Insight

Perspectives from the Dentons Global Restructuring, Insolvency and Bankruptcy Team

Perspectives from the Dentons Global Restructuring, Insolvency and Bankruptcy Team

Herman Jeremiah

Herman Jeremiah

September 23, 2019 11:13 PM

1. Introduction

In September 2017, the Dentons Global Restructuring, Insolvency and Bankruptcy (RIB) Team put together a series of seminars for our financial institution clients to share practical perspectives on the insolvency law reforms in Singapore which were largely inspired by Chapter 11 proceedings under the US Bankruptcy Code. Our global panel, comprising partners from the Chicago, New York, London, Australia and Singapore offices, shared their expert views on what Singapore lenders can expect going forward in view of Singapore's insolvency law reforms and enactment of the UNCITRAL Model Law on Cross-Border Insolvency (Model Law).

18 months later, the Dentons Global RIB Team came together once again to host our financial institution clients and insolvency practitioners for a 1-day seminar on 5 April 2019. 21 Dentons lawyers from 12 jurisdictions (USA, UK, Germany, Australia, Canada, Germany, France, Indonesia, Singapore, Czech Republic, the Netherlands, and Luxembourg) and two esteemed guest speakers from Deutsche Bank and Burford Capital were present to share their views and insights on a variety of hot button topics relevant to the modern lender. These include:

  1. restrictions to ipso facto clauses,
  2. rescue financing and insolvency litigation funding,
  3. the interplay between insolvency and cryptocurrency,
  4. shifts in centre of main interests (COMI),
  5. durability of the rule in Gibbs in the UK,
  6. overcoming challenges in enforcement in Indonesia, and
  7. contributors to global uncertainty – Brexit and Trump.

We provide a snapshot of the day's discussions on ipso facto clauses, rescue financing, insolvency and cryptocurrency, and COMI shifts.

2. Restrictions to ipso facto clauses – Clause 440 of the Insolvency, Restructuring and Dissolution Act 2018 (passed but not yet in force)

On 1 October 2018, the Singapore Parliament passed the Insolvency, Restructuring and Dissolution Act 2018 (the Omnibus Act), which is expected to come into force sometime in 2019. The Omnibus Act consolidates Singapore's existing corporate and personal insolvency and debt restructuring laws into a single piece of legislation, and also seeks to enhance Singapore's insolvency and debt restructuring schemes. The Omnibus Act will include existing provisions on the Model Law, and Chapter 11-inspired reforms which are currently in force under the Companies Act (including provisions on automatic moratorium, super priority rescue financing, cram-downs, pre-pack schemes, etc.). Of particular note to lenders, is that the Omnibus Act will introduce restrictions to ipso facto clauses (see Section 440 of the Omnibus Act) – this is new to Singapore law.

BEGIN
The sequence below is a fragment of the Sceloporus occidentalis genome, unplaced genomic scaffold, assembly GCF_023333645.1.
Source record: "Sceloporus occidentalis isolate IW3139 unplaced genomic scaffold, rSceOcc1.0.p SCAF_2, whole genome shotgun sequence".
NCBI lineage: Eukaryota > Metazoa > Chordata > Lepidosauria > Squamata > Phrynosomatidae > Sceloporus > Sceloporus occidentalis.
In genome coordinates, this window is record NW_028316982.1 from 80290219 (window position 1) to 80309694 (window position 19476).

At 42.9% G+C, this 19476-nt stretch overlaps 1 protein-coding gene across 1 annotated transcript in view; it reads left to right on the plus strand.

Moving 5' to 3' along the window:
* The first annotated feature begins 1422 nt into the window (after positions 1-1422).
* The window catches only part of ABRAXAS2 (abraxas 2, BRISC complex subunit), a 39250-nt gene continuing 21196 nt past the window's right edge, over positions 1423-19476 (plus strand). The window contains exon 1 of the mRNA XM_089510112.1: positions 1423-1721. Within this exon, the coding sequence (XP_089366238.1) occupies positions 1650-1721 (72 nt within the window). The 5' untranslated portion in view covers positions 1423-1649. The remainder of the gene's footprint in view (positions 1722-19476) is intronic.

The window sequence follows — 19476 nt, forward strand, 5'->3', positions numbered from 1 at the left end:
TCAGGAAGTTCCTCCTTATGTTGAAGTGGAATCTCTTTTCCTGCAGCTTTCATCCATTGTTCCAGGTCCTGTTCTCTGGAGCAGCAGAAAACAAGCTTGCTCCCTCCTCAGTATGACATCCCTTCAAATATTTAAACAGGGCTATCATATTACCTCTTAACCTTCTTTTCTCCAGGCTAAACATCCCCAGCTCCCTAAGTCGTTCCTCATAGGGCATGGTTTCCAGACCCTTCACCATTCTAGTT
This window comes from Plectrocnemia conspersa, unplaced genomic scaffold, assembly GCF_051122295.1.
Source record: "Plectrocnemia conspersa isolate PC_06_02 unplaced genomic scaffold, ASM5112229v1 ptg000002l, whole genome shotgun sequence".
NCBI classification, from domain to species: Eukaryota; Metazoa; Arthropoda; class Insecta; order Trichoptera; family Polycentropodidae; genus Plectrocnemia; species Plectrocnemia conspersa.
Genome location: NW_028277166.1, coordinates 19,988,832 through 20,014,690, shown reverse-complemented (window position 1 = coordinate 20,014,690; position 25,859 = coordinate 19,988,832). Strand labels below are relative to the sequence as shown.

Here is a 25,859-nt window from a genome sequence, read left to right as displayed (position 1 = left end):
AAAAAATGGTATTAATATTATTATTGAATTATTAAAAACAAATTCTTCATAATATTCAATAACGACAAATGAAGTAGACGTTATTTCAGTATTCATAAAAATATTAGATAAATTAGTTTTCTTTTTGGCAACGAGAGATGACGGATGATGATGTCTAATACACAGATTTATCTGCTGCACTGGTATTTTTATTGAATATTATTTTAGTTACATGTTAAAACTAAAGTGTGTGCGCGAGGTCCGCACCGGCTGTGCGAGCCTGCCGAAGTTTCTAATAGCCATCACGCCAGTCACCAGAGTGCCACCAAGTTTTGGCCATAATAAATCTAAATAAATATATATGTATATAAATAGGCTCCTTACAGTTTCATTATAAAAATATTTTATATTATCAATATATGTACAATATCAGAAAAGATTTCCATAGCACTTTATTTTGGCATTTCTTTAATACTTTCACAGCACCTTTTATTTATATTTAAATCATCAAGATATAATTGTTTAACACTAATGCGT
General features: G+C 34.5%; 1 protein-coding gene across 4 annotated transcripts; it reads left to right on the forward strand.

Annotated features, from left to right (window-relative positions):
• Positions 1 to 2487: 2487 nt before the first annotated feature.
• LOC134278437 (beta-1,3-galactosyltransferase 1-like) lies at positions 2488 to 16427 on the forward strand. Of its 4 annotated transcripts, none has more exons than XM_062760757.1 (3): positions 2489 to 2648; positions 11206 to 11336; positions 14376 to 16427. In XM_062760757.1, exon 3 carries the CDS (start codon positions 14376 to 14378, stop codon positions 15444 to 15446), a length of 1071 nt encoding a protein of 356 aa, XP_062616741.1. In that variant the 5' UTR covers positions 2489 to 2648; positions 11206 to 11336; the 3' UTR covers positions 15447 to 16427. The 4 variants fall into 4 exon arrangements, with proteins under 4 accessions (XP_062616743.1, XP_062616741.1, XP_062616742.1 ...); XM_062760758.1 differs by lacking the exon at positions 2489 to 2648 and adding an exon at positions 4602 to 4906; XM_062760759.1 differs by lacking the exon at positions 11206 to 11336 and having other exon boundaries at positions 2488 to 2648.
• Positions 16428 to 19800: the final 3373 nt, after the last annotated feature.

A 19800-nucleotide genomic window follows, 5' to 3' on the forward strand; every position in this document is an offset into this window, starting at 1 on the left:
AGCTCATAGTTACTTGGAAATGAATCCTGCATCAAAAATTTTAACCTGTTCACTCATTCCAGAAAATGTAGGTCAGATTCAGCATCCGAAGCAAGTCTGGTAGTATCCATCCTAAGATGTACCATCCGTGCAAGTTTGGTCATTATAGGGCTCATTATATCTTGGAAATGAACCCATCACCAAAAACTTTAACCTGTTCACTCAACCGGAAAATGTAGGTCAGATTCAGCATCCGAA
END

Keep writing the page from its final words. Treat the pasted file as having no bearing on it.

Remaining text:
Ipso facto is a Latin phrase which translates to "without more". In the insolvency and restructuring context, ipso facto clauses refers to clauses which permit one contracting party to terminate, modify and/or accelerate agreements/obligations simply upon the other contracting party's insolvency or occurrence of an insolvency-related proceeding (e.g. applications for moratorium, judicial management, schemes of arrangement).

Once Section 440 of the Omnibus Act is in force, this will restrict the enforceability and operation of such ipso facto clauses. In real terms, this means that lenders cannot terminate, modify, or accelerate facility agreements simply based on the borrower's insolvency or the occurrence of insolvency-related proceedings involving the borrower.

However, all is not lost for the concerned lender. Parties who wish to enforce ipso facto clauses can still do so with leave of Court. The requirement under Section 440 is that the party must demonstrate that it will be under "significant financial hardship" if required to continue with the contract. What does "significant financial hardship" mean? Singapore may have to look to Canada for guidance as a similar phrase features in the equivalent provision of the Canadian Companies Creditors Arrangement Act. Our Canadian partner shared that in Canada, this constitutes a high threshold and may in some cases refer to the party's own financial peril if forced to continue with the contract.

Restrictions on ipso facto clauses also do not necessarily mean that a lender is stuck in an unhappy contract. Ipso facto clauses aside, lenders are still permitted to exercise their termination rights based on other events of default (e.g. payment default, breach of financial covenants and ratios). Our German, American, and Australian partners shared experiences from their home jurisdictions on restrictions against ipso facto clauses. Indeed, the restriction on ipso facto clauses may actually help distressed debtors preserve valuable trade agreements and promote the rehabilitation of the distressed debtor on a going concern basis, which may mean more positive recoveries for lenders.